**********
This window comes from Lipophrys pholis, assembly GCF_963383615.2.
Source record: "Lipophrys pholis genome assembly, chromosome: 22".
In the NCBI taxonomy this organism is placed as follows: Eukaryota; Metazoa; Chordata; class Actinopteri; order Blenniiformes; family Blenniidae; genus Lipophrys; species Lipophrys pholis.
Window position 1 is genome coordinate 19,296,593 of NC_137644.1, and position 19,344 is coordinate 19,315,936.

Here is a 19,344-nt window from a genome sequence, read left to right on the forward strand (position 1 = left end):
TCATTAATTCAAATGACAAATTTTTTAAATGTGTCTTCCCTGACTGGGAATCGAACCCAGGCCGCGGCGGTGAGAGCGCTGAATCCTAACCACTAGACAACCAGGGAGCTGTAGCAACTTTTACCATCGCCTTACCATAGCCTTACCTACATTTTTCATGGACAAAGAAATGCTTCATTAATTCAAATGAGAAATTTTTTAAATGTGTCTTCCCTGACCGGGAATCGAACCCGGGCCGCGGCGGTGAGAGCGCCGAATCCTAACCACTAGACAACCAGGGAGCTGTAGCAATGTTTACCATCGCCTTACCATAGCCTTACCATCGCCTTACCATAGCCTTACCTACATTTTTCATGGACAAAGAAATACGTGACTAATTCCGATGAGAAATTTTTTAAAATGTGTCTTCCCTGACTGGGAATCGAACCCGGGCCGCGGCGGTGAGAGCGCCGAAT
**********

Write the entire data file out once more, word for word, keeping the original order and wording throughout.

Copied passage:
This window comes from Lipophrys pholis, assembly GCF_963383615.2.
Source record: "Lipophrys pholis genome assembly, chromosome: 22".
In the NCBI taxonomy this organism is placed as follows: Eukaryota; Metazoa; Chordata; class Actinopteri; order Blenniiformes; family Blenniidae; genus Lipophrys; species Lipophrys pholis.
Window position 1 is genome coordinate 19,296,593 of NC_137644.1, and position 19,344 is coordinate 19,315,936.

Here is a 19,344-nt window from a genome sequence, read left to right on the forward strand (position 1 = left end):
TCATTAATTCAAATGACAAATTTTTTAAATGTGTCTTCCCTGACTGGGAATCGAACCCAGGCCGCGGCGGTGAGAGCGCTGAATCCTAACCACTAGACAACCAGGGAGCTGTAGCAACTTTTACCATCGCCTTACCATAGCCTTACCTACATTTTTCATGGACAAAGAAATGCTTCATTAATTCAAATGAGAAATTTTTTAAATGTGTCTTCCCTGACCGGGAATCGAACCCGGGCCGCGGCGGTGAGAGCGCCGAATCCTAACCACTAGACAACCAGGGAGCTGTAGCAATGTTTACCATCGCCTTACCATAGCCTTACCATCGCCTTACCATAGCCTTACCTACATTTTTCATGGACAAAGAAATACGTGACTAATTCCGATGAGAAATTTTTTAAAATGTGTCTTCCCTGACTGGGAATCGAACCCGGGCCGCGGCGGTGAGAGCGCCGAAT